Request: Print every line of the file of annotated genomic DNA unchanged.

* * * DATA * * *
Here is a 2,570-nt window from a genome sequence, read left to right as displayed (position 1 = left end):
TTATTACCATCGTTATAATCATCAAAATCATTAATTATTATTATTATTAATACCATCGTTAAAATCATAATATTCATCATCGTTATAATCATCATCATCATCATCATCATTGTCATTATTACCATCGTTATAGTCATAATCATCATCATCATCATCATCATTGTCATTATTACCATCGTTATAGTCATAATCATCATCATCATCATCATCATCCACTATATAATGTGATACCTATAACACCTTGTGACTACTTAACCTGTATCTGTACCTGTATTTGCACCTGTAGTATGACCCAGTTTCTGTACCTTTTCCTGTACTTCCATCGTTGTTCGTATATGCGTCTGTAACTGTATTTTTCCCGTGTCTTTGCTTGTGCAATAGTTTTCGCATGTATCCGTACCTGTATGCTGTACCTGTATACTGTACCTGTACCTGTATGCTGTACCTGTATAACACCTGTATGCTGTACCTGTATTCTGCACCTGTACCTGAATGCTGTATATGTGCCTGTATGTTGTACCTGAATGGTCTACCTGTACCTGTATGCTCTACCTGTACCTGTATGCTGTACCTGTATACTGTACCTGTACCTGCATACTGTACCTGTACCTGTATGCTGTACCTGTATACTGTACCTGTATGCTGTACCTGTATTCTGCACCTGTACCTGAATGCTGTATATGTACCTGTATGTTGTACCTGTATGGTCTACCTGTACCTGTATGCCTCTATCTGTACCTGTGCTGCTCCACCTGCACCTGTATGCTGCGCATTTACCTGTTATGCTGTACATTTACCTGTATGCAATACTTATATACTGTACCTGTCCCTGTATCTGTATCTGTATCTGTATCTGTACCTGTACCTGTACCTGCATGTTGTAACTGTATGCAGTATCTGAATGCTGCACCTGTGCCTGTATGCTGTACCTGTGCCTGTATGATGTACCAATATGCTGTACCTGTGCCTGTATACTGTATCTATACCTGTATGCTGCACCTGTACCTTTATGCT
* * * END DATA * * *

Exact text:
Here is a 2,570-nt window from a genome sequence, read left to right as displayed (position 1 = left end):
TTATTACCATCGTTATAATCATCAAAATCATTAATTATTATTATTATTAATACCATCGTTAAAATCATAATATTCATCATCGTTATAATCATCATCATCATCATCATCATTGTCATTATTACCATCGTTATAGTCATAATCATCATCATCATCATCATCATTGTCATTATTACCATCGTTATAGTCATAATCATCATCATCATCATCATCATCCACTATATAATGTGATACCTATAACACCTTGTGACTACTTAACCTGTATCTGTACCTGTATTTGCACCTGTAGTATGACCCAGTTTCTGTACCTTTTCCTGTACTTCCATCGTTGTTCGTATATGCGTCTGTAACTGTATTTTTCCCGTGTCTTTGCTTGTGCAATAGTTTTCGCATGTATCCGTACCTGTATGCTGTACCTGTATACTGTACCTGTACCTGTATGCTGTACCTGTATAACACCTGTATGCTGTACCTGTATTCTGCACCTGTACCTGAATGCTGTATATGTGCCTGTATGTTGTACCTGAATGGTCTACCTGTACCTGTATGCTCTACCTGTACCTGTATGCTGTACCTGTATACTGTACCTGTACCTGCATACTGTACCTGTACCTGTATGCTGTACCTGTATACTGTACCTGTATGCTGTACCTGTATTCTGCACCTGTACCTGAATGCTGTATATGTACCTGTATGTTGTACCTGTATGGTCTACCTGTACCTGTATGCCTCTATCTGTACCTGTGCTGCTCCACCTGCACCTGTATGCTGCGCATTTACCTGTTATGCTGTACATTTACCTGTATGCAATACTTATATACTGTACCTGTCCCTGTATCTGTATCTGTATCTGTATCTGTACCTGTACCTGTACCTGCATGTTGTAACTGTATGCAGTATCTGAATGCTGCACCTGTGCCTGTATGCTGTACCTGTGCCTGTATGATGTACCAATATGCTGTACCTGTGCCTGTATACTGTATCTATACCTGTATGCTGCACCTGTACCTTTATGCT